Differentiated by outcome (students choose the difficulty of the combinations they play) and differentiated by task (make the game harder by only allowing 3 or more cards to be played at once.
Students will get lots of practice adding and subtracting vectors, as well as multiplying them by scalar quantities.

These activities are designed to promote discussion and mathematical reasoning skills around vectors and vector addition/subtraction.
The first activity asks students to work in pairs to match a resultant vector diagram to an expression like a + b. For extension, students show the vector addition visually and then write it formally for each card.
The second activity asks students to sort cards that contain statements about combining vectors in to three columns (Always True, Always False, and Sometimes True) and justify their answers (again in pairs).

Puzzles for simplifying, adding, subtracting, multiplying and dividing algebraic fractions.
Highly differentiated with single bracket factorization, double bracket factorization and questions with no factorization required.
Ideal for consolidation of the topic or for extending higher ability students.
Answers provided.

A collection of varied and differentiated resources on solving basic linear equations including equations with negative answers and brackets. They are aimed specifically at lower ability students, giving them more time to work on the topic and develop a deep understanding/mastery of the material.
Includes:
- structured/scaffolded worksheets for building confidence
- a row game for paired work/peer assessment
- a code breaker and connect 4 game for practicing the skills in an engaging way
- 'skills network' for building connections with other topics
- Correct the mistakes, problem solving questions and 'Always, Sometimes, Never' cards for developing a deeper understanding
More similar resources on other topics coming soon!

A collection of varied and differentiated resources on finding the area and perimeter of circles and compound shapes involving circles. They are aimed specifically at lower ability students, giving them more time to work on the topic and develop a deep understanding/mastery of the material.
Includes:
- structured/scaffolded worksheets for building confidence
- a row game for paired work/peer assessment
- a rally coach for paired work/peer learning
- a code breaker for practicing the skills in an engaging way
- 'skills network' for building connections with other topics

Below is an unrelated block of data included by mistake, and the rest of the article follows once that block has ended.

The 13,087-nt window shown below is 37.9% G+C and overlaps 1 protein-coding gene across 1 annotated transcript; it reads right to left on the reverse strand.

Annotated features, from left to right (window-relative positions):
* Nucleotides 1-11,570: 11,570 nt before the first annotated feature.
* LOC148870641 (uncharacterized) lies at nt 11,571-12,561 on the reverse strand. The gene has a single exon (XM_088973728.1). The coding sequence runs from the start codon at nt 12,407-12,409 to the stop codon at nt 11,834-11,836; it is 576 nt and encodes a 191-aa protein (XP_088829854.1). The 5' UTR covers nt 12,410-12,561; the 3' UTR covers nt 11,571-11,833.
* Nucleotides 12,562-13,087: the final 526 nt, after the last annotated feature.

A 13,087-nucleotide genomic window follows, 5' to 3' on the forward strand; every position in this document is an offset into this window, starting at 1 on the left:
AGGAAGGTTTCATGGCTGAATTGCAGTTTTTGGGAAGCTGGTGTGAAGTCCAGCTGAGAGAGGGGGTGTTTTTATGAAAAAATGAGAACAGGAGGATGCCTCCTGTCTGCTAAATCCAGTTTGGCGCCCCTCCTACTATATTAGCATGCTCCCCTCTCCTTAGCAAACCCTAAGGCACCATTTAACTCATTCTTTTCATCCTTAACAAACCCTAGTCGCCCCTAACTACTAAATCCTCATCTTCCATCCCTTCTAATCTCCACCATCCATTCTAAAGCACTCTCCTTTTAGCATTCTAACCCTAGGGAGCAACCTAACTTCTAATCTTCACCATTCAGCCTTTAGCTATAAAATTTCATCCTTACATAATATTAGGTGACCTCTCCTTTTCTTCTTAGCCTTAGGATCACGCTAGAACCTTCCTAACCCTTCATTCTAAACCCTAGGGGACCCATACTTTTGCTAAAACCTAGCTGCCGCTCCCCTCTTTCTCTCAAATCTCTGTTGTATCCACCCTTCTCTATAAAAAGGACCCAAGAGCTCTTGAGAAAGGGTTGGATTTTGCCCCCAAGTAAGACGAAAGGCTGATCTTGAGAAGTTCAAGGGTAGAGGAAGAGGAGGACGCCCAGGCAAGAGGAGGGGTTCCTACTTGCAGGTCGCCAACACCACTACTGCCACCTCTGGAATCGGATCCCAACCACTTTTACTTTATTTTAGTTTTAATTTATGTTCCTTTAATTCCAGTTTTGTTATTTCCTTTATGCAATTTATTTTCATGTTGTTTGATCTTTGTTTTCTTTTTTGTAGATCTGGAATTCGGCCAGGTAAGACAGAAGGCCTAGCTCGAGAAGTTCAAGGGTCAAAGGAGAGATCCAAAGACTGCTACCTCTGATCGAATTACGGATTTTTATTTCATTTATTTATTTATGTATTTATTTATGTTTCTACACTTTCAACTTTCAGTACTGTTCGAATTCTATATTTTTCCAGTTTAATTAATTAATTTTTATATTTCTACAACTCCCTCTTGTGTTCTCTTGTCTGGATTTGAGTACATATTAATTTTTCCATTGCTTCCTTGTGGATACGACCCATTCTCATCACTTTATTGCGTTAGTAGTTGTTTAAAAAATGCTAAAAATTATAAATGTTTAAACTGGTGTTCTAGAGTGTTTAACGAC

More similar resources on other topics coming soon!

Cross-curricular lesson looking at how probability can be used and misused in criminal court cases.
The aim is to represent probability as something vital that needs to be understood by everyone (including juries) and something memorable.
Looks at expected frequency, but could just as easily be adapted to cover conditional probability as well.

I wanted an activity where students started plotting straight lines before introducing formal algebraic notation.
I couldn't find it so I created this lesson.

Students will discover for themselves how to find the mean from a grouped table. They will then get lots of practice with it whilst trying to find the patterns in each puzzle in the collection.
They are very rich tasks, with a low entry point (students only need to know how to find the mean of a set of numbers) and an extremely high ceiling (involving sequences and series).
Very easy to differentiate for different abilities (either skip pattern 10 or add the brainbox questions).
The task ends with a paired activity where students create their own patterns.

I love code-breakers. They are a great way for students to check their own answers without them being able see all the answers right from the start. It also makes marking easy because for a whole lesson's worth of work you only check four or five words.
This resource automatically creates a code breaker for any set of questions! Its really good for quickly making exercise book or worksheet questions instantly more exciting/engaging.
Simply type in the answers for each section (Questions 1a-g for example) in the orange rows of the 'Setup' worksheet and click 'calculate now'. The answers in each section will be assigned a random word.
Show students the 'Code Letters' worksheet (either on the board or printout) and they get a letter for each answer. You can check these against the words in the 'Answers' worksheet